What is one thing you would change or do differently?
I wish I’d spent more time speaking to current students at each of the schools I applied to. I really only did this towards the end of the process and as I was making my decision, and I think it could’ve made my decision-making process a lot less stressful.

What is one part you would have skipped if you could—and what helped you get through it?
The waiting game once you’ve applied was the worst part for me – waiting to find out if you’d received an interview, and waiting to find out if you’d been accepted. I did my best to just remind myself that I’d done my due diligence and I’d put my best foot forward, so if the answer was ‘no’, then that school simply wasn’t the best fit for me and that was OK. This wasn’t always an easy thing to remember, admittedly, so I’m grateful to have had the best network of my friends and family to support me through all of that.

What is your initial impression of the Haas students/culture/community?
Everyone at Haas has been so warm, welcoming, supportive, and excited to have us first years, and they were just that from the get-go. It’s also been really cool to see how passionate everyone is about their corners of the social impact space, which I think is a testament to the kind of person that Haas attracts.

What is one thing you have learned about Haas that has surprised you?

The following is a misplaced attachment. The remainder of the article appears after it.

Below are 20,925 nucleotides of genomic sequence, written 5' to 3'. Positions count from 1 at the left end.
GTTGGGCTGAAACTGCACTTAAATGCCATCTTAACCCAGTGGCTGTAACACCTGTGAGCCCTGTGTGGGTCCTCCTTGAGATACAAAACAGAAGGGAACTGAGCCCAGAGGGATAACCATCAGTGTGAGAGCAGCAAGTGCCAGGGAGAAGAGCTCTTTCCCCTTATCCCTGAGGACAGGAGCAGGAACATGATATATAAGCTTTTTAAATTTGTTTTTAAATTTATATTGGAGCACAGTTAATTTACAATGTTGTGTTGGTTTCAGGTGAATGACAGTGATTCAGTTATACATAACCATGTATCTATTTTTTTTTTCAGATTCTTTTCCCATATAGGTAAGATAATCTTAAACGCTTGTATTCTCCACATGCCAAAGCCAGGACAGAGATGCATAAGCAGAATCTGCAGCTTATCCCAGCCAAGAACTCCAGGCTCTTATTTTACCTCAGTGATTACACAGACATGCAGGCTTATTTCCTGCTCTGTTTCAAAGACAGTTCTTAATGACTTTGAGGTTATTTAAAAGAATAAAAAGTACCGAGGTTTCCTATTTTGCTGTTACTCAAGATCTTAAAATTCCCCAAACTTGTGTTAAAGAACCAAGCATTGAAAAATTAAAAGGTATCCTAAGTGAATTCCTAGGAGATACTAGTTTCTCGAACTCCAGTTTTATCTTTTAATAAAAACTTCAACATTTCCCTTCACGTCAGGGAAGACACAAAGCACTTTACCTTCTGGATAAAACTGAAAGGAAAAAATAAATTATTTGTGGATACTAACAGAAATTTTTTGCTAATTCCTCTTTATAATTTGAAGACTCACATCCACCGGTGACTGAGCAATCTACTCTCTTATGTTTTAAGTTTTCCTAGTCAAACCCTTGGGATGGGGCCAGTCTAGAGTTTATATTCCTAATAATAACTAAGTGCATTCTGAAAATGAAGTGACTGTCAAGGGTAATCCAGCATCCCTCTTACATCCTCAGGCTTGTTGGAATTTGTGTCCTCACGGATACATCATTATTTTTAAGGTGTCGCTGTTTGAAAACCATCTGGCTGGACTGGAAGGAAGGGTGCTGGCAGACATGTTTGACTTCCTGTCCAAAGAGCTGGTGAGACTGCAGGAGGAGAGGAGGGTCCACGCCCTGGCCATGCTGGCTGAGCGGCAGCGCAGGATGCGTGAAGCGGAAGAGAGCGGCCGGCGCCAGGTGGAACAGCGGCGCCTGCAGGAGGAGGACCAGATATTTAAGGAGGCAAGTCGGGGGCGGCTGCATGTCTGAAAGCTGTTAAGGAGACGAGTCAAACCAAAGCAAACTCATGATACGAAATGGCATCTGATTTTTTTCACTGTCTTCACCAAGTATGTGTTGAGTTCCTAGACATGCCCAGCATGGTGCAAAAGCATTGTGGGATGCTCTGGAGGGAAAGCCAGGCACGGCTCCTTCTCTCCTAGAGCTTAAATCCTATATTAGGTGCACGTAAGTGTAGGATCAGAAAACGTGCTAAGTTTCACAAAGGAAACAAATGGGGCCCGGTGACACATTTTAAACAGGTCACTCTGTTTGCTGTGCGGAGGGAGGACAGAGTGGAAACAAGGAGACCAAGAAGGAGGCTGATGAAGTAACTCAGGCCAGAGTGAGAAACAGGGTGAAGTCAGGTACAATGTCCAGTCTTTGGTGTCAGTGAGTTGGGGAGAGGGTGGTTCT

Going back to my initial impression, I’d say that I’ve been surprised at just how welcoming and supportive everyone has been. Second-years and alumni have been so willing to sit down for coffee to chat about school, careers, or just life, and that’s been incredibly comforting. Also, as someone from Toronto, I’d also have to say the weather has been surprising (although that’s more of a California thing than a Haas thing) – I don’t think I fully realized how nice it is to get to be outside every day because the weather really is that nice (and so is campus). The pandemic had us all indoors a lot in recent years, so getting to be outside has done wonders for my overall health and well-being.

What is one thing you are most anxious about in your first year?
Having always been a pretty dedicated student, I was most anxious about finding that balance between academics, the career search/recruitment, and having FUN. I’m not sure I’ve struck that balance yet, but I’m working on it!

What is one thing you are most excited about in your first year?
I’m most excited about getting to spend all this time with all these cool, talented, and intelligent people! I think being around the best brings out the best in us, and I can’t wait to see what that looks like and to learn from all of them. I’m also excited to make the most of what California has to offer as far as alternative energy opportunities go, but also as far as fun outdoor activities go – hiking, camping, beaches, you name it.

Has the COVID-19 pandemic affected your personal application or admissions process in any way? If so, how?
The COVID-19 pandemic pushed my application process out by a year. I’d originally planned to apply to start in Fall 2021 but was concerned about potentially having to take classes virtually, so I waited a year.

Christina Griffith
Christina Griffith is a writer and editor based in Philadelphia. She specializes in covering education, science, and history, and has experience in research and interviews, magazine content, and web content writing.